Aulonocara mamalela "Lemon Jake."

Q&A About Lake Malawi Cichlids

Moderator: Pam Chin

Aulonocara mamalela "Lemon Jake."

Postby Pam Chin » Mon Dec 01, 2003 2:50 pm

Dear Pam,

I would like to work with Aulonocara mamalela "Lemon Jake." I have a few questions I hope you don't mind answering.

    What do you feed them when they are first born and what do you feed them now that they are an inch or bigger?
    What size tank do you breed them in?
    What ratio of males to females do you use in your breeding set up?
    How do you decorate the breeding tank? Do you use gravel or bare bottom? Do you use flower pots or shelters other then rock arrangements?
    Do you use lights. If so does it matter how long the lights are on?
    How big do the get?
    I have Pseudotropheus saulosi, could fry from these two species be raised together?

I want to be successful and I have not been able to find very much on breeding or keeping Aulonocara species.

Thanks, Jack
Last edited by Pam Chin on Mon Dec 01, 2003 2:53 pm, edited 1 time in total.
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Aulonocara mamalela "Lemon Jake."

Postby Pam Chin » Mon Dec 01, 2003 2:52 pm

Dear Jack,

My finmate Gary is an Aulonocara freak! He is totally addicted to Peacocks, and Aulonocara "mamalela Lemon Jake" is one of his favorites. It is believed to be a color morph of Aulonocara Jacobfreibergi, and this complex is filled with some of the most sought after strains. Such as A. Jacobfreibergi "Otter Point," "Carolae," "Reginae," "Cape Kaiser," "Hongi Island," to name a few. Their fins are longer and they display them beautifully. It is easy to understand why they are called the "Malawian Butterflies." I like to feed the fry freshly hatched brine shrimp. It is their mainstay from the time they are free swimming to about 3/4 of an inch. Then I start feeding them spirulina sticks, they love picking on them. I continue to keep them on green sticks and flakes throughout adulthood.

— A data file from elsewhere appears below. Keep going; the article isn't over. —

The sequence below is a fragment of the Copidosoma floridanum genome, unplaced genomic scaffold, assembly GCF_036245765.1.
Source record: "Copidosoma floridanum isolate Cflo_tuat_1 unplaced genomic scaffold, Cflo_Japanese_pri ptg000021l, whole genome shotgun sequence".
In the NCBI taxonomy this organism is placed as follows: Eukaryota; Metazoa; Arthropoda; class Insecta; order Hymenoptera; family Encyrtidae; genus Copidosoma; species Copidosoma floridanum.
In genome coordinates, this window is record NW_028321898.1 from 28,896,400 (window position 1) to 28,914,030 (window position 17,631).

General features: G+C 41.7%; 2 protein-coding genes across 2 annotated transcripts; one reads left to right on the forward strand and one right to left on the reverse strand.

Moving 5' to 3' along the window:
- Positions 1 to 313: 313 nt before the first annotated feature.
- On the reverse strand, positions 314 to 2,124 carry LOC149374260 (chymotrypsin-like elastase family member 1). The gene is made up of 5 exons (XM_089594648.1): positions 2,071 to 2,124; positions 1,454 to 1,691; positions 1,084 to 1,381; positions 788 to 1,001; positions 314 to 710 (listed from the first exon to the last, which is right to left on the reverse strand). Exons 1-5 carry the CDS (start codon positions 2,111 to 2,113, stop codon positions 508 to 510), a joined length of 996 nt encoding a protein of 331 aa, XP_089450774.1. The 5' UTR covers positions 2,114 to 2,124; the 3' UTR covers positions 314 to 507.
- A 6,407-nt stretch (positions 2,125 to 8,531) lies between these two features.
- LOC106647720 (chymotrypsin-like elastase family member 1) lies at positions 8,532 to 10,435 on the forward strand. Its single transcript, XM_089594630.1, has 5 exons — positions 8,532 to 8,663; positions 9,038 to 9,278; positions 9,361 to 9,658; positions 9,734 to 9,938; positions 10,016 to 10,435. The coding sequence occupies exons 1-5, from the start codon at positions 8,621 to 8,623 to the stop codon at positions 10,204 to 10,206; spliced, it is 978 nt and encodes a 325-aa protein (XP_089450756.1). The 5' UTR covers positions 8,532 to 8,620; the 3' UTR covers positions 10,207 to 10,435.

I have a breeding group in a 60 gallon flat, with about 20 females and 3 to 4 males. This tank has a bare bottom and I am using sponge filters. There are a couple bundles of PVC at each end, and that is about it. There is definitely a dominate male, but I have observed subdominant males spawning with the females. Although they mostly live in large caves in the wild, I don't feel that it is necessary to duplicate, in order to get them to breed. Often hobbyists provide a layer of sand on the bare bottom tanks, I think it is easier to keep clean without the sand. Lighting is a big debate, all though I don't know how important it is. I have lighting over the tank, however it is only on when we are in the fish house. Some hobbyists do have lights that go on and off at certain times, but I am not that organized.

They get up to about 4-1/2 to 5 inches in length for the males, the females are a bit smaller 3-1/2 to 4". The females remain battleship gray, while the males display bright yellow fins with a blue body. I don't like to mix species unless I am totally out of room. Lately that has been the case, and Gary has had to mix all kinds of Mbuna fry with his Peacock fry. They do okay, but they just can't get enough food when housed with Mbuna. So, I would say only if you have to. The "Lemon Jake" is truly one of the most attractive Peacocks, just keep your water clean, and a diet of green flake and sticks. It will only be a matter of time before nature takes its course.
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